This crucial factor (not Miliband, not a turn to the left, not the SNP, not Corbyn) is a key reason why Labour is now so unelectable. Labour under Blair happily tried to fight the Conservative party at their own game without challenging and changing the game and its rules. Not surprisingly the Tories have come out on top. As a direct result we are ruled by a party that blithely closes sure starts and libraries and presides over a country where nearly 1 in 3 children grows up in poverty.

That’s why an alternative was a necessary change, to start the process of playing by different rules, and Corbyn was the only alternative presented to us then (and still is now), at least in England. A strategy that makes the country less Tory is a process that needs all hands on deck and will take some time, and yet many in the PLP cannot see past the next election, the immediate horizon for their political careers. That is why their analysis is so flawed and their conclusions and advice are so untrustworthy, based as they are on a fundamental conflict of interest. I cannot therefore vote for Owen Smith on their recommendation.

Comments (3)

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  1. James Mills says:

    Labour under Smith would simply continue to decline , losing potential Labour voters who would equate his bland image/politics with those of Blair , Cameron and Miliband .
    Corbyn cannot unite the party either it seems with most of the PLP embarking on a self-serving campaign to protect themselves and their lifestyle , with the needs of the country a distant second . The media and the Tories have clearly seen the upsurge in support for Corbyn as a real danger and have pulled-out the stops to denigrate and ridicule both his personal and public face , shamefully with the support of too many of the PLP and their apparatchiks .

  2. Darby O'Gill says:

    Politically something very strange is happening. I have a funny feeling that Jeremy Corbyn might just ending up capturing the zeitgeist.

  3. Mach1 says:

    Thatcher promised a property-owning democracy, we now have a democracy for the propertied.
    The fundamental issue with Blair, now rich on his own investments in property, was to ignore the plight of those denied the right to a roof over their heads, and a series of dependent rights which extend into the workplace. Blair, and to his shame Brown after him, took the laissez faire attitude to industry and capital which resulted in the 2008 crash. Labour went into the last election promising austerity-lite. Is it any wonder the Tories won, when Labour offered more of the same, but more gradually?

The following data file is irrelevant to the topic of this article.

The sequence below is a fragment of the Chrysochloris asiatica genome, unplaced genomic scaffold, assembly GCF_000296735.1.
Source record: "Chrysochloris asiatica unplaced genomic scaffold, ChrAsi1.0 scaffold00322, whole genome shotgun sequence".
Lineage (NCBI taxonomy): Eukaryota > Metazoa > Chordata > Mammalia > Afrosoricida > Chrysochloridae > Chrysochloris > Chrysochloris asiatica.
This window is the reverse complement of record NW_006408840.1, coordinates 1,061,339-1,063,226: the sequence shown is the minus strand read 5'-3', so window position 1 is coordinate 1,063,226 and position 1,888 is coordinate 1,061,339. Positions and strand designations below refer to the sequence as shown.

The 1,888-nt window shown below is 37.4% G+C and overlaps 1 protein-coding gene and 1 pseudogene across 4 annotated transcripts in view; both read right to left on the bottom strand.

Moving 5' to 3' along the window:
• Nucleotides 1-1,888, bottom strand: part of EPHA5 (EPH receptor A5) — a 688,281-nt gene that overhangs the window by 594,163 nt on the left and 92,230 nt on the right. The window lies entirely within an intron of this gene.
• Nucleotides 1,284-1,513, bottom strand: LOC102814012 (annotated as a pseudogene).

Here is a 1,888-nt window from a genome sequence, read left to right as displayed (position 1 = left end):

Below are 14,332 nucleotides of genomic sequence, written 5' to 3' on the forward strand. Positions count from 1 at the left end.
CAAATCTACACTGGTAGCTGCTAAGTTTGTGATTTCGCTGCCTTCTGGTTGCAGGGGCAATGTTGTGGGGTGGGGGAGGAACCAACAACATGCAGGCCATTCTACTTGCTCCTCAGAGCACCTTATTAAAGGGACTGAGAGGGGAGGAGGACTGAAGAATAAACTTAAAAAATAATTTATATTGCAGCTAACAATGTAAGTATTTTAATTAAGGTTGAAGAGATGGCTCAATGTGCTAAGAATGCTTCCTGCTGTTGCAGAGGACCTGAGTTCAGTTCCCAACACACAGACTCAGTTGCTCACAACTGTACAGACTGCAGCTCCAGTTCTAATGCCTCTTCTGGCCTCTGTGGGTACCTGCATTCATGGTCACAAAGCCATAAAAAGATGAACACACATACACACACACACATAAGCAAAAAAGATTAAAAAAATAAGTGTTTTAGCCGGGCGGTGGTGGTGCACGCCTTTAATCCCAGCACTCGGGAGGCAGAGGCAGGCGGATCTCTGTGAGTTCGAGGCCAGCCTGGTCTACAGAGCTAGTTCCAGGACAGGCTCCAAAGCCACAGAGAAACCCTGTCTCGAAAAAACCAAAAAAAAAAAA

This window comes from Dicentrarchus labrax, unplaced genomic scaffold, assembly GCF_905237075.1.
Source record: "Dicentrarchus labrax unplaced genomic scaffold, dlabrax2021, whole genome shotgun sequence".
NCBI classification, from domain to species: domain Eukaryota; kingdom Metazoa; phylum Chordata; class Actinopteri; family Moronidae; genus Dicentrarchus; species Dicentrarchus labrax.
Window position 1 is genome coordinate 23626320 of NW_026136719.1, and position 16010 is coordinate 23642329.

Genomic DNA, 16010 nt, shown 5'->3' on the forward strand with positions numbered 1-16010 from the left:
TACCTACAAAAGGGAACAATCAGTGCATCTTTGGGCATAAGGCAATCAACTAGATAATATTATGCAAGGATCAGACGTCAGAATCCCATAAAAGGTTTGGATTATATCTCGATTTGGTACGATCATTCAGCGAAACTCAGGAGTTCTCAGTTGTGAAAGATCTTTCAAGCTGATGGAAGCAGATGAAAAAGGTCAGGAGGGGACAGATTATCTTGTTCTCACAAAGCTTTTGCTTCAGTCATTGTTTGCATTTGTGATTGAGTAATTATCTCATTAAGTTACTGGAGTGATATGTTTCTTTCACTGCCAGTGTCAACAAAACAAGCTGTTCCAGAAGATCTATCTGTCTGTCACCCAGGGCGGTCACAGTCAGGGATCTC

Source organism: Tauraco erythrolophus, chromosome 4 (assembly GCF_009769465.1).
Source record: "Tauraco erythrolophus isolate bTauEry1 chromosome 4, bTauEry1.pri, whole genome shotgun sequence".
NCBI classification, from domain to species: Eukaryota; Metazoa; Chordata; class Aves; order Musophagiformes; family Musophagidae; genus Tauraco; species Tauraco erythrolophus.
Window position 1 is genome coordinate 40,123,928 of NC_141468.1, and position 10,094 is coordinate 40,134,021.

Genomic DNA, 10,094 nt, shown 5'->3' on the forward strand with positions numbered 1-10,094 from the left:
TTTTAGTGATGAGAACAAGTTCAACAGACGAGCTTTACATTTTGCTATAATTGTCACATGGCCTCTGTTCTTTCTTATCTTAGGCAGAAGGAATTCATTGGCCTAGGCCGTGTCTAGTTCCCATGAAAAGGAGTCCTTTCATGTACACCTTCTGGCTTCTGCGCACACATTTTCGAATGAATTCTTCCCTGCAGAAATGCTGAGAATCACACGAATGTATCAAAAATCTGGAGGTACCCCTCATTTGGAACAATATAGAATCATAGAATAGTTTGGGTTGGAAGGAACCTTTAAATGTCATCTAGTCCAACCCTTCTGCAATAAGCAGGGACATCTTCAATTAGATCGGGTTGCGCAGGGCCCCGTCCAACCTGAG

There may be a need for a radical programme of change, but could we just start by addressing the key issue: the poor must be lifted from poverty, the rights of the people (preferably as EU citizens) must be advanced, and the excesses of capitalism, whether in the property market or the capital market, must be curbed (an easier thing to do when the entire world system is braced for the next “exogenous shock”).

    For those Labour MPs queuing up to back another Smith, waiting for the opportunity to challenge him for the leadership, it would be a good time to go back to your constituencies and speak to the people hit by eight years of lost opportunity, who decided that Labour had no answers to their plight, and had failed miserably to offer them a vision of a better world.
    Here in Scotland, we have Nicola. And the world is a far brighter place with her than it would be without her. Let’s just hope she has the party and its grassroots on red alert: May will not last till May, and now is the best chance she has of winning an election to give her sorry government some pretence of democratic validation. This is also the SNP’s best chance of seizing the initiative, and securing control of Scottish local government next May and promising a way out of the Westminster Brexit morass by indicating that we will not sit idly by as the Tories break from the single market over the issue of free movement of people.
    The means of taking a stand might include a referendum, but then again elections give governments and MPs their mandate. Time to actually prepare for independence, looking at all means, including accepting Euros as currency, towards achieving it. It is to our shame that we allowed the issue of which currency we used to be the rock upon which the last indyref was lost. Let’s now start thinking how we remove it by starting to trade in an EU-friendly, eurozone orientated way. We have EU protected rights, without a direct link to EU decision-making, who will underwrite the independence project?